Half a year in India. Impressions after six months of hitchhiking


Golden Temple, Amritsar, India

Almost everyone I know have had (or still have) a dream to see India. Why exactly India – a country that is overpopulated, hot, very dirty at places, noisy, full of beggars? Maybe they subconsciously intuit that visiting it could be life changing and it is a country full of miracles, which we secretly hope do exist.

This land holds the seven rings of hell, the earth mundane world, the purgatory and the seven rings of heaven in one time-space continuum. Being there stimulates the sense to the extreme. All opposites meet in India.

Way of life that goes unchanged for thousands of years, ancient beliefs, ascetics and spiritual people, transcendental teachings and yoga masters co-exist together with extremely rich people, malls, consumer oriented people and debauchery. Vegetarians who eat just leaves and no cooked food are together with meat eaters, gluttons and fat rich people.

Beggars, people with no limbs, lepers and horrors that the European can’t even imagine, together with rich land lords, temples that receive donations in the form of golden utensils, luxury restaurants and unimaginable wealth.

Hindus, Muslims, Christians, Buddhists, Sikhs, Jains, Jews and atheists live peacefully in the same city and sometimes even under the same roof.

The way of living of people having all kinds of beliefs and religions, characters and social status co-exist at the same place together with garbage piles, rats, pigs, cows, dead bodies floating in the river together with nice streets, beautiful parks and luxury neighborhoods.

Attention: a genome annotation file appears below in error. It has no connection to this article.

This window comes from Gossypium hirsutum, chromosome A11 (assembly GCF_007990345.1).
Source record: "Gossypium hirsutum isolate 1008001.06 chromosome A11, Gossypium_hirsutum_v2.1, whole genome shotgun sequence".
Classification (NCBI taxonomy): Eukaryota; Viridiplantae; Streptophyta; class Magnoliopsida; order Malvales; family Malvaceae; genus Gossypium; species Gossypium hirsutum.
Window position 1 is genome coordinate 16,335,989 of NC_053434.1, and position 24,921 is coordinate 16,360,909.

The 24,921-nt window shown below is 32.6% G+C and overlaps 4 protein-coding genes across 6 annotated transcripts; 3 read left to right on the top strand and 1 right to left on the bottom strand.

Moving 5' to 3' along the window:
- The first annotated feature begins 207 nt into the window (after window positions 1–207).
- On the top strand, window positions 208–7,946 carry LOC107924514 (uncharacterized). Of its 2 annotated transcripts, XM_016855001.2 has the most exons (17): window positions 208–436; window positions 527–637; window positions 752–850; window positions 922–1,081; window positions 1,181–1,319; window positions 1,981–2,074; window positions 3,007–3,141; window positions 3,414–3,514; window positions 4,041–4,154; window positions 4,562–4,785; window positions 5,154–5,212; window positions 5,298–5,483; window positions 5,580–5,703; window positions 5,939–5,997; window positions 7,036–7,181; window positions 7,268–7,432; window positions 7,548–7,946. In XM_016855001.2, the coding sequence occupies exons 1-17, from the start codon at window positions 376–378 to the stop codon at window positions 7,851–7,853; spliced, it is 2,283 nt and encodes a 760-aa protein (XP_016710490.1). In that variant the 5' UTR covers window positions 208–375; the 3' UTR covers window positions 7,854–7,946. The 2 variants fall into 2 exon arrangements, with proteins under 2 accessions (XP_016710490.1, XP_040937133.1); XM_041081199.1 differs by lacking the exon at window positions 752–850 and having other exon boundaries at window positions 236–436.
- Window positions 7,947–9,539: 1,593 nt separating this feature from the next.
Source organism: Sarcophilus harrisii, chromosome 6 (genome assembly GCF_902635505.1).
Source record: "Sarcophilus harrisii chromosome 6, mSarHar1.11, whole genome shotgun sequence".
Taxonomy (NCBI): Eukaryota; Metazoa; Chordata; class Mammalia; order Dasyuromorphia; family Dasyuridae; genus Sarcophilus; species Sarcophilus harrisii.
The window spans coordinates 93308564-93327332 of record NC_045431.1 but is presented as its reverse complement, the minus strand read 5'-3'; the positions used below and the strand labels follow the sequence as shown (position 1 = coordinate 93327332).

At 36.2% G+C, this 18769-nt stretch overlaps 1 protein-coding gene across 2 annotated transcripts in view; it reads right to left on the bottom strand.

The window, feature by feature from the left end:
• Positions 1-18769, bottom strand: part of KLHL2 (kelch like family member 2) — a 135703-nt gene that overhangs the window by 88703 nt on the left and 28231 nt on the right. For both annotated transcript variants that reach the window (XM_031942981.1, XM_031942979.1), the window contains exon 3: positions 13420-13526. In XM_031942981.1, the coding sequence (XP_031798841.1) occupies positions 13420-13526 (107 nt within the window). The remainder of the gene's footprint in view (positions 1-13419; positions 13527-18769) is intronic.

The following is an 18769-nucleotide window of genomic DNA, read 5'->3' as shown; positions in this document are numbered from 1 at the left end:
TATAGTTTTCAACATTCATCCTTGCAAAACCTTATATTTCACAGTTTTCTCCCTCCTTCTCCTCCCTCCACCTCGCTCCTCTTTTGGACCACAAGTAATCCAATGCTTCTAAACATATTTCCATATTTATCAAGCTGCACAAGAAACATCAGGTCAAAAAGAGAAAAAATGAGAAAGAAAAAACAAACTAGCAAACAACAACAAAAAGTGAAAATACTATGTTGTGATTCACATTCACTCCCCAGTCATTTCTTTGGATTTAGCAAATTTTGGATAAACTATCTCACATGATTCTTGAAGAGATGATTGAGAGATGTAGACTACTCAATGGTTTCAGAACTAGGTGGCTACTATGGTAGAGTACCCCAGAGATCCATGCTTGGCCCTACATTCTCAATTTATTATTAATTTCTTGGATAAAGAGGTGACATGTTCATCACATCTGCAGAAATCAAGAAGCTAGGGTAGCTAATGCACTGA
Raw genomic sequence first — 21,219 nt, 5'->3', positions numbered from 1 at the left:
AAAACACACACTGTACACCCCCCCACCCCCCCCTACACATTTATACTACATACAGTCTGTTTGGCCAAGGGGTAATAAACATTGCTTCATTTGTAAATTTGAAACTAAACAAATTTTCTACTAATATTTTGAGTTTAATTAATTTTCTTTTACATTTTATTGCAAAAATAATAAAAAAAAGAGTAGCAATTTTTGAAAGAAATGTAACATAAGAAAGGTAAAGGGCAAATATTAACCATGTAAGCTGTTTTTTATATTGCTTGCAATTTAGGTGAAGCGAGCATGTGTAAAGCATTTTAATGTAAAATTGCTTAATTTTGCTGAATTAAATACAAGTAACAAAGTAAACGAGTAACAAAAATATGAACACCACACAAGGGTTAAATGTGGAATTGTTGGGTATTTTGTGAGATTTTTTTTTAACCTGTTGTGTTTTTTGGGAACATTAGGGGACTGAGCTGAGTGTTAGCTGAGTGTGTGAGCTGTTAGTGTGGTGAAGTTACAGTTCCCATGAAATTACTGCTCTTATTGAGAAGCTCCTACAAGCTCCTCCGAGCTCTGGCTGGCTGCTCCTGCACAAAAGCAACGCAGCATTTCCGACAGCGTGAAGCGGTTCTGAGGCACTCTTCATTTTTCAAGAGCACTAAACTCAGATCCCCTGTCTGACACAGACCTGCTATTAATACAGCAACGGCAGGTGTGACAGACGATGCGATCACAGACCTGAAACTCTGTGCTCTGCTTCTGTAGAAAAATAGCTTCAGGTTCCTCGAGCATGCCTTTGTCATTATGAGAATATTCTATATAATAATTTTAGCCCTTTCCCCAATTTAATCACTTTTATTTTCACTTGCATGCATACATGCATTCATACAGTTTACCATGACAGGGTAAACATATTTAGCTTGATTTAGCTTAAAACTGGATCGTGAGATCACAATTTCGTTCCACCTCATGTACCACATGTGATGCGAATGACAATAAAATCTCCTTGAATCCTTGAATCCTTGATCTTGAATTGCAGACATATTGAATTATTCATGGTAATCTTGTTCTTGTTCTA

Loud noise and thick dust change with Himalayan purity and silence. Impossible crowds and then thousands of kilometers of uninhabited deserts and mountains. Sands and jungles, islands, oceans, huge rivers, high mountains, snow, heat, droughts, floods – here in mere hours you can be at a totally different place. The diversity is indescribable. India can’t be described – it has to be experienced.

Real miracles and irrationality are in their apogee here. You will either run away terrified or you will fall in love for life. There is no place for criticism – this is India with all its magic.

I can describe the overall feelings we had as appeased and joyful. Even in the most craziest of places, being on the verge of asphyxiation, nervous breakdown or becoming deaf we were still laughing and feeling carefree.

India changes people and their stereotypes. I don’t remember even a day when I was feeling unhappy of being here. Six months passed in a blink of an eye, everything here is very interesting and we couldn’t see even one third of the country.

I am in love with India. I feel as if it is a place where we have lived for a long time. The road will probably take us there again.

November 30

Mandalay, Burma

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